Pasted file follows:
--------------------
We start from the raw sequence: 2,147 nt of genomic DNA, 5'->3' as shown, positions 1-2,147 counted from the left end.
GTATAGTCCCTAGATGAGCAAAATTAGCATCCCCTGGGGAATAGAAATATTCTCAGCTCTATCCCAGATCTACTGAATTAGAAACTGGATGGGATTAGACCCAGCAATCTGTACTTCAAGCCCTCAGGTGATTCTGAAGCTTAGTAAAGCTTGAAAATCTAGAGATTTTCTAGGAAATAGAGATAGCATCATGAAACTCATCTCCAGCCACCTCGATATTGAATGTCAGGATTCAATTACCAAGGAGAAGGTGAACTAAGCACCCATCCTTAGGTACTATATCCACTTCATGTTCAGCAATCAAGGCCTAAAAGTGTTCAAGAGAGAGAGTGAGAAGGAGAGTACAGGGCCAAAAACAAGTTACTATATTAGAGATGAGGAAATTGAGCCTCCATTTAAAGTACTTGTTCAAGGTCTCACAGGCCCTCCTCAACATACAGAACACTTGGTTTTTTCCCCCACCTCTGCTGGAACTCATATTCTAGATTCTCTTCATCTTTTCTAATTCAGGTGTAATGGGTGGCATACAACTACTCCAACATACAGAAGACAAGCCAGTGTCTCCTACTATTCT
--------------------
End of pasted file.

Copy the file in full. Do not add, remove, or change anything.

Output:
We start from the raw sequence: 2,147 nt of genomic DNA, 5'->3' as shown, positions 1-2,147 counted from the left end.
GTATAGTCCCTAGATGAGCAAAATTAGCATCCCCTGGGGAATAGAAATATTCTCAGCTCTATCCCAGATCTACTGAATTAGAAACTGGATGGGATTAGACCCAGCAATCTGTACTTCAAGCCCTCAGGTGATTCTGAAGCTTAGTAAAGCTTGAAAATCTAGAGATTTTCTAGGAAATAGAGATAGCATCATGAAACTCATCTCCAGCCACCTCGATATTGAATGTCAGGATTCAATTACCAAGGAGAAGGTGAACTAAGCACCCATCCTTAGGTACTATATCCACTTCATGTTCAGCAATCAAGGCCTAAAAGTGTTCAAGAGAGAGAGTGAGAAGGAGAGTACAGGGCCAAAAACAAGTTACTATATTAGAGATGAGGAAATTGAGCCTCCATTTAAAGTACTTGTTCAAGGTCTCACAGGCCCTCCTCAACATACAGAACACTTGGTTTTTTCCCCCACCTCTGCTGGAACTCATATTCTAGATTCTCTTCATCTTTTCTAATTCAGGTGTAATGGGTGGCATACAACTACTCCAACATACAGAAGACAAGCCAGTGTCTCCTACTATTCT